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Credits-based platform allows anyone to hire a professional speaker or start giving talks themselves
Not audio speakers. Professional speakers—to blow you away with their delicately paced PowerPoint decks, magically positioned mid-speech pauses, and superb dexterity with a clicker.
Jolt, a marketplace where you can find and book professional speakers, has secured a $2 million seed round led by UpWest Labs and Hillsven, according to Geektime. The Palo Alto company later confirmed the news for me over email.
Providing more evidence that we’ve yet to reach “peak on-demand,” Jolt lets any business easily book professional speakers to come speak at their office for a wide variety of purposes. Sometimes it’s educational or training-focused, so employees can learn about a particular subject, while other times the professional is a motivational or inspirational speaker.
Eastwick Communications and Autodesk are a couple companies that have used the service and offered positive testimonials.
The way the service works is the business pays upfront for "credits" that can be used to book talks. At a minimum, it costs two credits for an in-person talk and one credit for a live video talk. If you buy one credit at a time, it'll cost you $600. (So it’s that much for a live video talk and $1,200 for an in-person talk.) Or you can go for the discounted bulk purchase and get 12 credits for $5,400 (which would come down to $450 for the live video talk and $900 for an in-person talk). Also, a series of talks, longer talks, or talks by premium speakers each cost additional credits.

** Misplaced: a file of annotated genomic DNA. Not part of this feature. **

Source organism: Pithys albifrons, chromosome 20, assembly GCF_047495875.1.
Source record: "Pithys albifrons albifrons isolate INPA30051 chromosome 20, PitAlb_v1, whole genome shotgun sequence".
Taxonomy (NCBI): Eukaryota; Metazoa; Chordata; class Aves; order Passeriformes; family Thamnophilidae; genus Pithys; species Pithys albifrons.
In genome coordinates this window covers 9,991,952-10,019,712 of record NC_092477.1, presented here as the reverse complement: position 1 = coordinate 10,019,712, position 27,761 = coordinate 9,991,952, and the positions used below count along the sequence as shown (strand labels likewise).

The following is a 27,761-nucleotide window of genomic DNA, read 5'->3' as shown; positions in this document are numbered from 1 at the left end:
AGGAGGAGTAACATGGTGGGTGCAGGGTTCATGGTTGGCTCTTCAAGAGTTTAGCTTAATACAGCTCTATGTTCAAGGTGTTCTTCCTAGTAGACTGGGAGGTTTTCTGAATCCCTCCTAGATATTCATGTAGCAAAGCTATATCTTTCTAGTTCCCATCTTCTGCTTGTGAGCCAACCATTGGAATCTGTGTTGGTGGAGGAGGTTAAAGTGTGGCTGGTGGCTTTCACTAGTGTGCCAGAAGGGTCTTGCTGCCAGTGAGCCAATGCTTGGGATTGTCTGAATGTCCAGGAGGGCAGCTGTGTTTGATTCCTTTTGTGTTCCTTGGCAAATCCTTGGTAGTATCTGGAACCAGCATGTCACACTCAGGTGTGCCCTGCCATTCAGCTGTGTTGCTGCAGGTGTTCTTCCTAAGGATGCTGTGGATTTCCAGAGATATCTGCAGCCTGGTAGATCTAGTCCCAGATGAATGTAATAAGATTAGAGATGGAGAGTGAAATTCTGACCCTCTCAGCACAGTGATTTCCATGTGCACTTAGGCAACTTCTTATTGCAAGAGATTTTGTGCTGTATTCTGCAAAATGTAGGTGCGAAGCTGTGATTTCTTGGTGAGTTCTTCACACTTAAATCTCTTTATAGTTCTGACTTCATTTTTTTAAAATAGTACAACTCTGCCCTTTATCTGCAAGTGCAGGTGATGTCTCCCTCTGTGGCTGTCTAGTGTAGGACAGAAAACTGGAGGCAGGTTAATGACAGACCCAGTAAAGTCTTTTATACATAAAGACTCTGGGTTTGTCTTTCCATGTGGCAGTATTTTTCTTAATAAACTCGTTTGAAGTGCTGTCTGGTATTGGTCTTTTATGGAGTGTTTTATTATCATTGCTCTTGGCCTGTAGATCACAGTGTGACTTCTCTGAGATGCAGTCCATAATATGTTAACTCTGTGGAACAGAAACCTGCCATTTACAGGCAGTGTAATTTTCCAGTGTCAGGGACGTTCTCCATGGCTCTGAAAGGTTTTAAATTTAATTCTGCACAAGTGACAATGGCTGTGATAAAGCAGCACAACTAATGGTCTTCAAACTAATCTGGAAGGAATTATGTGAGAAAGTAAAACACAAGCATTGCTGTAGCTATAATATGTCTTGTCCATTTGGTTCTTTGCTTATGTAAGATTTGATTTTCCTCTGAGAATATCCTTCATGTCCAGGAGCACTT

As for the speakers, Jolt boasts that its marketplace features "jolters" from companies as large and diverse as Google, Oracle, Facebook, Lyft, Autodesk, Github, and Salesforce. That makes sense because anyone can join and immediately start offering talks. I signed up in under a minute by logging in with my LinkedIn profile.
Incredibly, though it costs at least $450 to purchase a credit, the “current rate” to cash out a credit is $300. So if you’re a speaker, you can make $300 for a single live video talk or $600 for an in-person talk, and Jolt would be making at least $150 or $300 in each of those cases. This is worth noting because it means Jolt isn’t taking just a small percentage of the speaker’s service fee, but actually a fairly significant portion.
Jolt seems to be justifying this by encouraging professionals to use their credits to book speakers for their own businesses, instead of cashing out. In other words, it’s not exactly a platform designed to help someone make their living. It really just wants to be a network of professionals giving and receiving business talks across the full spectrum of topics, supported by a technology platform managed by Jolt.
And so, while the service does let speakers upload their W-9s and get cashed out like workers at other on-demand companies, it’s not quite the same as other “Uber for X” services. It will be interesting to see if this works in favor or against the company as it strives to gain traction.
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